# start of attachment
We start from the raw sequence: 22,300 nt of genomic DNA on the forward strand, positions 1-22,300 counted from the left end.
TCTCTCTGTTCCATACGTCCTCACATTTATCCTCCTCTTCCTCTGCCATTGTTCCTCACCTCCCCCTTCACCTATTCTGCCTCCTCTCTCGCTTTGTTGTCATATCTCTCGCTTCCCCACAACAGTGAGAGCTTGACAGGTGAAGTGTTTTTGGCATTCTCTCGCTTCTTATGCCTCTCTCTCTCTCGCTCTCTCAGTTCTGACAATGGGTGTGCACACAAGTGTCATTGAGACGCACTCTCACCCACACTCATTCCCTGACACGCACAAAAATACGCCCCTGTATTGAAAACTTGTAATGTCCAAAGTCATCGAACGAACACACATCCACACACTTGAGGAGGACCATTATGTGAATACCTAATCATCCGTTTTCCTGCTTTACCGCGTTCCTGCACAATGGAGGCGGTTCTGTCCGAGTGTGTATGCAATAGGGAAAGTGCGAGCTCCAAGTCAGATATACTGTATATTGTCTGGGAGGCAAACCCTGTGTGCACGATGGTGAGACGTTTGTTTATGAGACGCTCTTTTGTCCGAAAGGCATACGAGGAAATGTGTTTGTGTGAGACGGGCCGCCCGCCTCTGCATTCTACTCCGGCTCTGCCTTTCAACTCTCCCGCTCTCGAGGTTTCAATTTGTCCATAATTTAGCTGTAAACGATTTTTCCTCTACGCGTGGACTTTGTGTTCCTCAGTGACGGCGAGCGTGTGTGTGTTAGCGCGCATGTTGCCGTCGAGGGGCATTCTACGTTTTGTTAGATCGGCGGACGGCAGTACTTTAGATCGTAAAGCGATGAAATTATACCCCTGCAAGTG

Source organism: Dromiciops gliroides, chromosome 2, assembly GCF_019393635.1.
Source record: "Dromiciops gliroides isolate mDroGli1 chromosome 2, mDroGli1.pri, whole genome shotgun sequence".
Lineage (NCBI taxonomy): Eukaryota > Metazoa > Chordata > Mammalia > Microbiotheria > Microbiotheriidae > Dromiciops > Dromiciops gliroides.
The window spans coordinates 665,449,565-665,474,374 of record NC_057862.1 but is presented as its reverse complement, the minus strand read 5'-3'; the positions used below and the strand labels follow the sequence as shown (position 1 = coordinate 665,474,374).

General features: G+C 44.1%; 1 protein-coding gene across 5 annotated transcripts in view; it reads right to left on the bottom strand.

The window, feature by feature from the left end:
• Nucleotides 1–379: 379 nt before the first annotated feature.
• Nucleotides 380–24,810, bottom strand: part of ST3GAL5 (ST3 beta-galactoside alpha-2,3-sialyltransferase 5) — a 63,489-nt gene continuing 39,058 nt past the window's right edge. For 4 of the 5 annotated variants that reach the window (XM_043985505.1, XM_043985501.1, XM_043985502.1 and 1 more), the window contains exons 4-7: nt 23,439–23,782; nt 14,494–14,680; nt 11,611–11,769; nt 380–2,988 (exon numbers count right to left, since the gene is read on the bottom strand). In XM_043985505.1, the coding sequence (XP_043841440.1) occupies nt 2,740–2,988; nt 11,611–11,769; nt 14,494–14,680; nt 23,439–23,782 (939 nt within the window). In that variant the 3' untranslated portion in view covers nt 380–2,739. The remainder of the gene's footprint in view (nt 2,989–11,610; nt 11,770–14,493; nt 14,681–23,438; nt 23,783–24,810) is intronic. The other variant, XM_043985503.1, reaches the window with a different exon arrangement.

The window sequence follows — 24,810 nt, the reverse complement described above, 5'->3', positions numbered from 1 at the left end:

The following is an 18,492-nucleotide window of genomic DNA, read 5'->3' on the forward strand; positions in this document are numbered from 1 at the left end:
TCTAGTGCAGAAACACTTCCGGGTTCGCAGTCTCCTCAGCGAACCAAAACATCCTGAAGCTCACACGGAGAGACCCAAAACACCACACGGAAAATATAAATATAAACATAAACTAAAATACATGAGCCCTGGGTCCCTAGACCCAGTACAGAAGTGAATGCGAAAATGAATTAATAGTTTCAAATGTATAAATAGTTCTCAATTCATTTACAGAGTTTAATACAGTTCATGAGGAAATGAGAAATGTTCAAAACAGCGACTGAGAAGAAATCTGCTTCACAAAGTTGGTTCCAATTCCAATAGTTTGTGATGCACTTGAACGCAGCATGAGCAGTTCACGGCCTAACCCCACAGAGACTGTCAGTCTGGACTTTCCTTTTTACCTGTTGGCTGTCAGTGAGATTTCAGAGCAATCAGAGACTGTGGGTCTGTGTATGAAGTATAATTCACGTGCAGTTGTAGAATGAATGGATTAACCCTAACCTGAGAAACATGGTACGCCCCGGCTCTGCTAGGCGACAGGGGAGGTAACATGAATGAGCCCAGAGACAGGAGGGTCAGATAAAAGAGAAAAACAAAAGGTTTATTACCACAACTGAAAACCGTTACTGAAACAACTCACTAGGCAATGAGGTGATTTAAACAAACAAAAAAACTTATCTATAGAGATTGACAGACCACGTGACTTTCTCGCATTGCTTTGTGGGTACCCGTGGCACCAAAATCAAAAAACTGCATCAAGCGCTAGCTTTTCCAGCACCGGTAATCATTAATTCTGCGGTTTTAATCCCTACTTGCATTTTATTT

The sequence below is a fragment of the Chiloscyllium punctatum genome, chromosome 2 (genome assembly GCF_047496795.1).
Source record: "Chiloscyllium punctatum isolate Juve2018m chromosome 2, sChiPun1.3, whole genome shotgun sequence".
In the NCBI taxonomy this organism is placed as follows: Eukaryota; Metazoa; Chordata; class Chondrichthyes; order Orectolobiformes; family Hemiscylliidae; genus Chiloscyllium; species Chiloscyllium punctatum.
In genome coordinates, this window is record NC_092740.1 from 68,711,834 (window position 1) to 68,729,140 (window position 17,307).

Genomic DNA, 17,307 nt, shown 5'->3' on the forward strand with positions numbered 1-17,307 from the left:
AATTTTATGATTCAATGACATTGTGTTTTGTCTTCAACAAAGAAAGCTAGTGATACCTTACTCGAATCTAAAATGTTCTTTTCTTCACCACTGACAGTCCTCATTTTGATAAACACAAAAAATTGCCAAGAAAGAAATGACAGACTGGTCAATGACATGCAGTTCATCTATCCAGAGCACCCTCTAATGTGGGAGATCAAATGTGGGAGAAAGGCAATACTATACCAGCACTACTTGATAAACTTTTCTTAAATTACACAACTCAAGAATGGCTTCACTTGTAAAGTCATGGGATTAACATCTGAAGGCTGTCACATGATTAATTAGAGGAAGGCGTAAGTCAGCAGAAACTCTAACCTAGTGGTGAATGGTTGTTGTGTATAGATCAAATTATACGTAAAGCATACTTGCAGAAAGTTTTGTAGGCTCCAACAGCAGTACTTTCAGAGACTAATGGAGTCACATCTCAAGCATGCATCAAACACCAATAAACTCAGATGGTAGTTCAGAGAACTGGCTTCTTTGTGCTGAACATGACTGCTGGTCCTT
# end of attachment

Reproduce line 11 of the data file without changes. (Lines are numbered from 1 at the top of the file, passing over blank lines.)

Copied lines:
The window sequence follows — 24,810 nt, the reverse complement described above, 5'->3', positions numbered from 1 at the left end: